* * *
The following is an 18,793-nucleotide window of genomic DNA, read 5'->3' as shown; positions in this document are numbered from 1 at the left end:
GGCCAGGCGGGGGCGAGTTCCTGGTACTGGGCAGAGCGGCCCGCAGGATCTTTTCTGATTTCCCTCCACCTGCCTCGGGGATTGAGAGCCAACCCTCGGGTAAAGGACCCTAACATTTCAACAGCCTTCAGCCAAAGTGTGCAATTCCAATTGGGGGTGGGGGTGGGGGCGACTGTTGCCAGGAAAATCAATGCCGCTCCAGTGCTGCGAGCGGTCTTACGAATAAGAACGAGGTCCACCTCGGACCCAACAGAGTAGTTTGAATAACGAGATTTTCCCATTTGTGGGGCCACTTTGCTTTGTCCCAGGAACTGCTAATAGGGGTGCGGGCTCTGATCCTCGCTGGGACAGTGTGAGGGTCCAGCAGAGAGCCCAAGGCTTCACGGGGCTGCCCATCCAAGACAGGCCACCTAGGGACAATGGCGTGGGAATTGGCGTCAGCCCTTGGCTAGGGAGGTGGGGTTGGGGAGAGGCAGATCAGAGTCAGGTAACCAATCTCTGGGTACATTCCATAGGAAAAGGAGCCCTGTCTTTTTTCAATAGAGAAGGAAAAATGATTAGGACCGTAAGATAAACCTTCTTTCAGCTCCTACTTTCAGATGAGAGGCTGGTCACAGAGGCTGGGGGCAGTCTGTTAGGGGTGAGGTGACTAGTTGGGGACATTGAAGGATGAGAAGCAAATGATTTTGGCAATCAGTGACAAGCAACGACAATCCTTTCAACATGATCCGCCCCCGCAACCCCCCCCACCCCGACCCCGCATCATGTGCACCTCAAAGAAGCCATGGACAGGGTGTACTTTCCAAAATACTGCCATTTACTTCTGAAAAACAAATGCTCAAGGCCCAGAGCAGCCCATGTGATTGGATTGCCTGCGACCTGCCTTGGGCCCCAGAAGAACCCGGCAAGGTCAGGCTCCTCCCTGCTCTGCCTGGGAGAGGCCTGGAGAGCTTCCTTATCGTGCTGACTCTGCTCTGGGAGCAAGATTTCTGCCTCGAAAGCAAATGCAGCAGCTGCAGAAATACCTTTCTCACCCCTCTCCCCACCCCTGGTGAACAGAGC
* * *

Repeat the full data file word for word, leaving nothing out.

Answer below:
The following is an 18,793-nucleotide window of genomic DNA, read 5'->3' as shown; positions in this document are numbered from 1 at the left end:
GGCCAGGCGGGGGCGAGTTCCTGGTACTGGGCAGAGCGGCCCGCAGGATCTTTTCTGATTTCCCTCCACCTGCCTCGGGGATTGAGAGCCAACCCTCGGGTAAAGGACCCTAACATTTCAACAGCCTTCAGCCAAAGTGTGCAATTCCAATTGGGGGTGGGGGTGGGGGCGACTGTTGCCAGGAAAATCAATGCCGCTCCAGTGCTGCGAGCGGTCTTACGAATAAGAACGAGGTCCACCTCGGACCCAACAGAGTAGTTTGAATAACGAGATTTTCCCATTTGTGGGGCCACTTTGCTTTGTCCCAGGAACTGCTAATAGGGGTGCGGGCTCTGATCCTCGCTGGGACAGTGTGAGGGTCCAGCAGAGAGCCCAAGGCTTCACGGGGCTGCCCATCCAAGACAGGCCACCTAGGGACAATGGCGTGGGAATTGGCGTCAGCCCTTGGCTAGGGAGGTGGGGTTGGGGAGAGGCAGATCAGAGTCAGGTAACCAATCTCTGGGTACATTCCATAGGAAAAGGAGCCCTGTCTTTTTTCAATAGAGAAGGAAAAATGATTAGGACCGTAAGATAAACCTTCTTTCAGCTCCTACTTTCAGATGAGAGGCTGGTCACAGAGGCTGGGGGCAGTCTGTTAGGGGTGAGGTGACTAGTTGGGGACATTGAAGGATGAGAAGCAAATGATTTTGGCAATCAGTGACAAGCAACGACAATCCTTTCAACATGATCCGCCCCCGCAACCCCCCCCACCCCGACCCCGCATCATGTGCACCTCAAAGAAGCCATGGACAGGGTGTACTTTCCAAAATACTGCCATTTACTTCTGAAAAACAAATGCTCAAGGCCCAGAGCAGCCCATGTGATTGGATTGCCTGCGACCTGCCTTGGGCCCCAGAAGAACCCGGCAAGGTCAGGCTCCTCCCTGCTCTGCCTGGGAGAGGCCTGGAGAGCTTCCTTATCGTGCTGACTCTGCTCTGGGAGCAAGATTTCTGCCTCGAAAGCAAATGCAGCAGCTGCAGAAATACCTTTCTCACCCCTCTCCCCACCCCTGGTGAACAGAGC